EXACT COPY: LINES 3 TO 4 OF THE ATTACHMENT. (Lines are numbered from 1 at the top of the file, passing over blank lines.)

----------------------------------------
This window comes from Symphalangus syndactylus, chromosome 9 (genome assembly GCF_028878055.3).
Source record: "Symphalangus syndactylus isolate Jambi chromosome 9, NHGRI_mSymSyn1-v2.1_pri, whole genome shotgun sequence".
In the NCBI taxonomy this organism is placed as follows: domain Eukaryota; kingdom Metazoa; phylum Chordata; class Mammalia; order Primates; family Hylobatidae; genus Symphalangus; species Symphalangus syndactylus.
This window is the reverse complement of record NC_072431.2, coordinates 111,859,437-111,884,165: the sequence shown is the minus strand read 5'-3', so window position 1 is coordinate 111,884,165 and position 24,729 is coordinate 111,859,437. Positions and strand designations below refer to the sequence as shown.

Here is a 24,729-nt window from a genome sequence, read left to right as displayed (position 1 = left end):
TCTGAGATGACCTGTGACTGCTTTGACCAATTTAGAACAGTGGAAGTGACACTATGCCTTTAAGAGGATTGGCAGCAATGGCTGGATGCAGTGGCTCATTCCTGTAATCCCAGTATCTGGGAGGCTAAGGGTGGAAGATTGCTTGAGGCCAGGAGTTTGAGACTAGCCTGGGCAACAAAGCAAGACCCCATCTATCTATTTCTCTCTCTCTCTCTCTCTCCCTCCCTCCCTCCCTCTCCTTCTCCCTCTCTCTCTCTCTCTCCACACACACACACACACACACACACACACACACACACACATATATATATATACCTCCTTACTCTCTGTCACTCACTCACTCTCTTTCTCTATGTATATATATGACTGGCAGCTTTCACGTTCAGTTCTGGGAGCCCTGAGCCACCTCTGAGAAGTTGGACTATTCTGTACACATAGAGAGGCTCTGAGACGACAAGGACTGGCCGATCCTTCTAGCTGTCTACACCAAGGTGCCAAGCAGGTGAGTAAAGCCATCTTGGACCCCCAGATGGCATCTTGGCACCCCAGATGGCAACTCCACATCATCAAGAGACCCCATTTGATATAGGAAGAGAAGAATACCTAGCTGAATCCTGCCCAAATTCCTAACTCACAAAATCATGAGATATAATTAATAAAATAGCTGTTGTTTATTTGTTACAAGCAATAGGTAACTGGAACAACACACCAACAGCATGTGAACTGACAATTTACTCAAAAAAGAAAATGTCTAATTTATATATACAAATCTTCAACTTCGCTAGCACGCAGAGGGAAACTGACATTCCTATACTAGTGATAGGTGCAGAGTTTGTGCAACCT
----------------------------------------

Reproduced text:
In the NCBI taxonomy this organism is placed as follows: domain Eukaryota; kingdom Metazoa; phylum Chordata; class Mammalia; order Primates; family Hylobatidae; genus Symphalangus; species Symphalangus syndactylus.
This window is the reverse complement of record NC_072431.2, coordinates 111,859,437-111,884,165: the sequence shown is the minus strand read 5'-3', so window position 1 is coordinate 111,884,165 and position 24,729 is coordinate 111,859,437. Positions and strand designations below refer to the sequence as shown.